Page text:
No ‘Miami Vice’ for Pitkin County |

No ‘Miami Vice’ for Pitkin County

Dear Editor:

I read with interest your article about Rick Leonard. I was wondering why an old Miami cop from Basalt would want to be sheriff of Pitkin County when he doesn’t even live here. Mr. Leonard thinks that all the Pitkin County sheriff has to do is pick up garbage from the highway, move dead animals or answer parking complaints about backcountry hut users in Lenado that are the product of maybe 15 residents who live there.

He seems to be unaware that Pitkin County is home to thousands of residents and that the sheriff’s office handles many problems that are more severe than these three issues that he points out. It is obvious to me that this aging old geezer wants the fame of being the sheriff of Pitkin County and wants to impose his “Miami Vice”-type of law enforcement on the mellow citizens of the Colorado mountains.

Hey, geezer Leonard, why don’t you buy a scanner, if you can afford one on your Social Security, and listen to the constant workings of the sheriff’s department, and the efficient way they handle all of their calls. And while you’re at it, take a drive up and down Highway 82 during peak traffic periods and notice the three officers monitoring traffic, and the three officers traveling with traffic. I have heard of many instances over the air when the deputies have helped stranded motorists, picked up animals, helped crashed bicyclists, escorted ambulances and fire trucks, corralled horses and cows on the roadways, pushed stuck autos out of the snow, opened up locked vehicles, driven people to gas stations, jumped dead autos, and even looked for lost diaper bags with wallets and credit cards like they did today, one of the busiest of the year. They are also charged with locating stranded hikers in the backcountry, and keeping track of the resources used for this purpose.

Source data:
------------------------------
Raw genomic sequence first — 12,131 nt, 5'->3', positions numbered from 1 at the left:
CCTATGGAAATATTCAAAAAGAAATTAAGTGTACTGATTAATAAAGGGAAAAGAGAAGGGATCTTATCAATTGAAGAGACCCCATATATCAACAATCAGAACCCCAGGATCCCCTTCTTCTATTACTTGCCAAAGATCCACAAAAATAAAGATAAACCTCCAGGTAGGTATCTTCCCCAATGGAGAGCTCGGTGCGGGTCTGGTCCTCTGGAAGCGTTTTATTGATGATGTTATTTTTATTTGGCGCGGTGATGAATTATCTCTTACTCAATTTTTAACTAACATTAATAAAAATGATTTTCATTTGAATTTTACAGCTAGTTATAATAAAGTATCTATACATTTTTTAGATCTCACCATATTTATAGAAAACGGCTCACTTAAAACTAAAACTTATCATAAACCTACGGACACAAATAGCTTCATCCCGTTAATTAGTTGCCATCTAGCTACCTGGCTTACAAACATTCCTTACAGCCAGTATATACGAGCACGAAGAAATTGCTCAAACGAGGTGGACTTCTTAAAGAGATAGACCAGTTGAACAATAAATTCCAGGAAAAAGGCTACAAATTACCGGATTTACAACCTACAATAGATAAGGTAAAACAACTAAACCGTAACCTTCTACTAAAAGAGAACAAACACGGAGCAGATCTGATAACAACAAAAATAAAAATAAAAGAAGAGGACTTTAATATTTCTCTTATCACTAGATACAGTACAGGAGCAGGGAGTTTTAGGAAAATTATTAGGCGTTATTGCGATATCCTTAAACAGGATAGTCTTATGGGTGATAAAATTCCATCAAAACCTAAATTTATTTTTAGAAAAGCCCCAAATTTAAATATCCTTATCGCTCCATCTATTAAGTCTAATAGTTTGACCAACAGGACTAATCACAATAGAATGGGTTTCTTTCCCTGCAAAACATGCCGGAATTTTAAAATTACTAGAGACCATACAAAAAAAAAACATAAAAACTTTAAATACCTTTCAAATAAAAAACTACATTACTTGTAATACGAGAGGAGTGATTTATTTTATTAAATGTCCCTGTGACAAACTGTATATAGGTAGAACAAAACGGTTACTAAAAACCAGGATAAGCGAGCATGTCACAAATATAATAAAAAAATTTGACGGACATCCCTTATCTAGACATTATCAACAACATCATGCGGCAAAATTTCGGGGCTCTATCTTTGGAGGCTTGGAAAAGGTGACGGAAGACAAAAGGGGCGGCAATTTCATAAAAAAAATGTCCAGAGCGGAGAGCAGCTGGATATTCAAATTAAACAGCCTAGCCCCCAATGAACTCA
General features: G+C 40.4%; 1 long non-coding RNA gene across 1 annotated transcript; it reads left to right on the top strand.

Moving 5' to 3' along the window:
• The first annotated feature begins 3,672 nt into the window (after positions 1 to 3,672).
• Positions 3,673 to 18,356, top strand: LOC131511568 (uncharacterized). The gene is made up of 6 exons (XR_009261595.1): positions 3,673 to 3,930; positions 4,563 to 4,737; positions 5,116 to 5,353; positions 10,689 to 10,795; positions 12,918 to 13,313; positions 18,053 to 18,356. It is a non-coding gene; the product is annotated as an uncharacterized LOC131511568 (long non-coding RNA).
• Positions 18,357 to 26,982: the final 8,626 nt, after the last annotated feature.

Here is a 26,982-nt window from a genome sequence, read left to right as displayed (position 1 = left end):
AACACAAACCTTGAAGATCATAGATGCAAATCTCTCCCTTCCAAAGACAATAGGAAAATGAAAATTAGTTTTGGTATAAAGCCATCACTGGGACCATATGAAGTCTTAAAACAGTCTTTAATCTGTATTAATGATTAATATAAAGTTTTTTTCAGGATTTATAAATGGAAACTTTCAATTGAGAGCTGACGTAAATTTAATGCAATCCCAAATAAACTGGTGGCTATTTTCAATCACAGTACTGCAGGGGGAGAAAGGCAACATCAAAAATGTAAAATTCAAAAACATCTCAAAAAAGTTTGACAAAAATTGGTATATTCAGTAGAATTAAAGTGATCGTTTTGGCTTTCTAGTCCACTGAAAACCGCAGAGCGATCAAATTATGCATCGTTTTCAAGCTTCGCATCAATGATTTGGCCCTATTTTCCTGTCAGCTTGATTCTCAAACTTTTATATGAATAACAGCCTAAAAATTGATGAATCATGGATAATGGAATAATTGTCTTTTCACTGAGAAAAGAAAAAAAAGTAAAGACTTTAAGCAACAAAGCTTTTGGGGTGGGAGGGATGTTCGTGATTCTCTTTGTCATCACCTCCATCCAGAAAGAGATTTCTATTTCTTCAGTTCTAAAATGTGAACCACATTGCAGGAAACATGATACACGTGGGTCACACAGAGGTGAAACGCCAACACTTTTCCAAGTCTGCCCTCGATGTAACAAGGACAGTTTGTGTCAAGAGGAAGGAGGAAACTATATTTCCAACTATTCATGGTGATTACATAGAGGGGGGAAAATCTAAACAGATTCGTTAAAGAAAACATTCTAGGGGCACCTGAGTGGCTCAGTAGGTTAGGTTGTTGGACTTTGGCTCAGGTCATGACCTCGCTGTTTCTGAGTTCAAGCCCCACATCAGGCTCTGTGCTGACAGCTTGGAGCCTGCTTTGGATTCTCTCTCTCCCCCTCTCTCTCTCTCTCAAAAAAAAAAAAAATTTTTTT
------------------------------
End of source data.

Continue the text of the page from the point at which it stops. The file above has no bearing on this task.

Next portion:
Have you, Mr. Leonard, ever been in the backcountry?

So you see, geezer Leonard, there is a lot more to do than to serve a handful of residents in Lenado, a former lumber mill town, or chase down a truck that lost a little bit of gravel. Take your “Miami Vice”-type of law enforcement back to Miami. Or did they run you out because your ways are antiquated? Think about it.

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The citizens of Pitkin County need to keep their law enforcement just the way it is. It satisfies thousands of people, not just a few narrow-minded squawkers.

James A. Wingers


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